Transfection of ECs was performed by Lipofectamine2000 according to Manufacturer’s protocol (Gibco). Cells were cultured at 90% confluence in 6-well plates and were transfected with total 4-μg plasmid constructs as indicated. Cells were harvested at 36 to 48 hours after transfection, and cell lysates were used for protein assays.
Immunoprecipitation and Immunoblotting
ECs after various treatments were washed twice with cold PBS and lysed in 1.5 mL of cold lysis buffer (50 mmol/L Tris-HCl, pH 7.6, 150 mmol/L NaCl, 0.1% Triton X-100, 0.75% Brij 96, 10 μg/mL aprotinin, 10 μg/mL leupeptin, 2 mmol/L PMSF, and 1 mmol/L EDTA) for 20 minutes on ice. Protein concentrations were determined with a Bio-Rad kit. For immunoprecipitation to analyze protein interaction in vivo, 400 μg of cell lysate supernatant were incubated with 5 μg of the first protein-specific antiserum (eg, anti-Trx from Medical and Biological Laboratory) for 2 hours with 50 μL of GammaBind plus Sepharose. Immune complexes were collected after each immunoprecipitation by centrifugation at 14 000g for 10 minutes followed by 4 washes with lysis buffer. The immune complexes were subjected to Western blot with the second protein (eg, ASK1)-specific antibody (Santa Cruz Biotech). The chemiluminescence was detected using an ECL kit according to the instructions of the manufacturer (Amersham Life Science). For Flag-tagged and HA-tagged proteins, anti-Flag M2 antibody (Sigma) and anti-HA antibody (Roche Diagnostics) were used, respectively.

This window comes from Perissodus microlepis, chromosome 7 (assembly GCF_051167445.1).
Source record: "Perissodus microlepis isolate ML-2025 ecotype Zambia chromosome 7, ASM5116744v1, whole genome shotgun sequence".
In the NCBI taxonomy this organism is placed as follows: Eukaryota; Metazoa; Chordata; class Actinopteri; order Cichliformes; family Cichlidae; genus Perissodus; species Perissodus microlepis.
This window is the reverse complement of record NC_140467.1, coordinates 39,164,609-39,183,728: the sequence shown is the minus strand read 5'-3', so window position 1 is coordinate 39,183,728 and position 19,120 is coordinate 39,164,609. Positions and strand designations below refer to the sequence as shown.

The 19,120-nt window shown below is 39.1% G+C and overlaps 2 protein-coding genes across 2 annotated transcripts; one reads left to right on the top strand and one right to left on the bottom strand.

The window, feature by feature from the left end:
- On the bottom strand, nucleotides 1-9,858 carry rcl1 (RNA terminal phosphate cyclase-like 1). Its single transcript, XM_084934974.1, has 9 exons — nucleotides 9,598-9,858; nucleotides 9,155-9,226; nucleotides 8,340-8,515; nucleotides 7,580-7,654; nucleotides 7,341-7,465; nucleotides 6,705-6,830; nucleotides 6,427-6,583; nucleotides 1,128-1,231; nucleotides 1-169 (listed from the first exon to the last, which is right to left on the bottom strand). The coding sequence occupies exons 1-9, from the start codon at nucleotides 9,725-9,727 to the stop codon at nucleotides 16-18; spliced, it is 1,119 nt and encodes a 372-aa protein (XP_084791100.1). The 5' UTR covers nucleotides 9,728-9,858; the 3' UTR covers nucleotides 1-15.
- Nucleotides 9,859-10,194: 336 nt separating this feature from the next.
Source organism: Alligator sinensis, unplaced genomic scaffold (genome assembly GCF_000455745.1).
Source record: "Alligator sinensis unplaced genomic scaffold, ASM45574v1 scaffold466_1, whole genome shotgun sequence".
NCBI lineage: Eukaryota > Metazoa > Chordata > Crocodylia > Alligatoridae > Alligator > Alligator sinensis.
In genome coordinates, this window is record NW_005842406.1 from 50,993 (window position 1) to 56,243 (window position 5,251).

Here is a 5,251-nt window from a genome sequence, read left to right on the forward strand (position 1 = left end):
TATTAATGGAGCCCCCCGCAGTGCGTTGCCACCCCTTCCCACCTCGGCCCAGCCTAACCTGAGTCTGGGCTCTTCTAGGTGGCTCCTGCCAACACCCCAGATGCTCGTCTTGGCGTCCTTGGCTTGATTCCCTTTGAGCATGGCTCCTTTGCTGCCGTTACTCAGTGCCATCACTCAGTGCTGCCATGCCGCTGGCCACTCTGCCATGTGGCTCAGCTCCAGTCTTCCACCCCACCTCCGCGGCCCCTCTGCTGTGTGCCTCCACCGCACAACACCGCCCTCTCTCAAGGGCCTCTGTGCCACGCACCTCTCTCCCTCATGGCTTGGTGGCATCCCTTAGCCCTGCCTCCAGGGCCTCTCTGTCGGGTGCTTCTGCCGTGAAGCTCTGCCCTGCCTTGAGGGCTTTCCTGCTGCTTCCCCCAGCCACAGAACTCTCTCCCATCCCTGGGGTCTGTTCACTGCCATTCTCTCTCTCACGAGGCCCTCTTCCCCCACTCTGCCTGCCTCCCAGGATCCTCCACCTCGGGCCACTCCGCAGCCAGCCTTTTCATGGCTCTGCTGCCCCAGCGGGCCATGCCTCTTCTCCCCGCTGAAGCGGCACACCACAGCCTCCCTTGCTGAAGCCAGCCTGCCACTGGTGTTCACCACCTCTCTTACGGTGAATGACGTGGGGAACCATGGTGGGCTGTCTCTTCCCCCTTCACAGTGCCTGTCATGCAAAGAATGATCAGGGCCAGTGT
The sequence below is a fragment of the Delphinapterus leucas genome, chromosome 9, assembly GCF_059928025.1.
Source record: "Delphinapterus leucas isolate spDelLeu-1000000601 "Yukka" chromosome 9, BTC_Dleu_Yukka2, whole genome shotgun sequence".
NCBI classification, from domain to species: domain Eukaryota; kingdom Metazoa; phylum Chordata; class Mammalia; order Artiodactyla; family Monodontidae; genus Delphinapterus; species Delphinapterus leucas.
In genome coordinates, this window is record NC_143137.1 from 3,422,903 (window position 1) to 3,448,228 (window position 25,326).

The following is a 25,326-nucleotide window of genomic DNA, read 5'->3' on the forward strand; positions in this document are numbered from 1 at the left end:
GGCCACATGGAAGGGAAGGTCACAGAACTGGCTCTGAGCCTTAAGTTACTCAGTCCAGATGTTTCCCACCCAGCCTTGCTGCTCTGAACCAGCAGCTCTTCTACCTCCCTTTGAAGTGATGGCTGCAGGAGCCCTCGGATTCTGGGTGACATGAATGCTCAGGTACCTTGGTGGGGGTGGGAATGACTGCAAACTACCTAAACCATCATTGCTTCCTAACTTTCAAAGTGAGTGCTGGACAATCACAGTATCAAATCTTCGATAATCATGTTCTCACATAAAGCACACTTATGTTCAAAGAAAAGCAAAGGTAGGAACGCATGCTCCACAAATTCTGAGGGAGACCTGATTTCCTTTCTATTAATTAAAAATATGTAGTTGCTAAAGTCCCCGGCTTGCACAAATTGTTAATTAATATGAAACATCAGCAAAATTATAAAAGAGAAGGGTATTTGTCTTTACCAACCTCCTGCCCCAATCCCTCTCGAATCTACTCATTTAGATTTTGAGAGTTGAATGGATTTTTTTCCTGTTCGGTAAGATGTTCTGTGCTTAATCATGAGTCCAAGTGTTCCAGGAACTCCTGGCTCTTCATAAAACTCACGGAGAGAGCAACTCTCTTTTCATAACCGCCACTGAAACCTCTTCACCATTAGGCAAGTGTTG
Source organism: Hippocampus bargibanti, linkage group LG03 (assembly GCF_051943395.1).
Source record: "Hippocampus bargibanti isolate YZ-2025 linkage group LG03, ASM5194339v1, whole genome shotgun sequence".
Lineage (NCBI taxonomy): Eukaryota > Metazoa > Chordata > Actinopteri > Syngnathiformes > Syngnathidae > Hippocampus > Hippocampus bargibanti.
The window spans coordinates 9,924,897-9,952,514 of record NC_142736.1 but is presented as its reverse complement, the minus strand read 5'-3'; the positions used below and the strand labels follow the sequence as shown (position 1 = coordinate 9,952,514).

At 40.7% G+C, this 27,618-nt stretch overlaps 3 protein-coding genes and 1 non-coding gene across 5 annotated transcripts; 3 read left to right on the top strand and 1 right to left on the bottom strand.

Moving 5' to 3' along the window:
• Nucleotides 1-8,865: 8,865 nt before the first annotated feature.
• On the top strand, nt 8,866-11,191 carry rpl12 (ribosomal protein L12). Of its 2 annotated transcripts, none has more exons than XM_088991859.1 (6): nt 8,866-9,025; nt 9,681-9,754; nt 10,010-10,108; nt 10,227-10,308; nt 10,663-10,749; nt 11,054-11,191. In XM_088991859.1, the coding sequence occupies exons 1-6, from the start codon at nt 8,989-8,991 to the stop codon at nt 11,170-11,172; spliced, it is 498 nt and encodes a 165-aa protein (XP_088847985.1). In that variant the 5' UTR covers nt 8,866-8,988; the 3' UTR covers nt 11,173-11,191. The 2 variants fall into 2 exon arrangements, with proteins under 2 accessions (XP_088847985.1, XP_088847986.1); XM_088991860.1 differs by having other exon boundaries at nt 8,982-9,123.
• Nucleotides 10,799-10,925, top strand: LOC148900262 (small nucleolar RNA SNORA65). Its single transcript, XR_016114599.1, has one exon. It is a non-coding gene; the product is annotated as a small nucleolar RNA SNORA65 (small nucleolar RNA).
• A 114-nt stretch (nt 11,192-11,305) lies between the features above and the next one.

ASK1 and JNK Kinase Assays
ASK1 and JNK assays were performed as described previously8,19⇓ using GST-MKK4 and GST-c-Jun (1-80) fusion protein as a substrate, respectively. Briefly, total 400-μg cell lysates were immunoprecipitated with 5 μg of antibody against ASK1 or JNK1 (Santa Cruz). The immunoprecipitates were mixed with 10 μg GST-MKK4 or GST-c-Jun (1-80) suspended in the kinase buffer (20 mmol/L HEPES, pH 7.6, 20 mmol/L MgCl2, 25 mmol/L β-glycerophosphate, 100 μmol/L sodium orthovanadate, 2 mmol/L DTT, and 20 μmol/L ATP) containing 1 μL (10 μCi) of [γ-32P] ATP. The kinase assay was performed at 25°C for 30 minutes. The reaction was terminated by the addition of Laemmli sample buffer and the phosphorylated GST-MKK4 or GST-c-Jun (1-80) was visualized by autoradiography.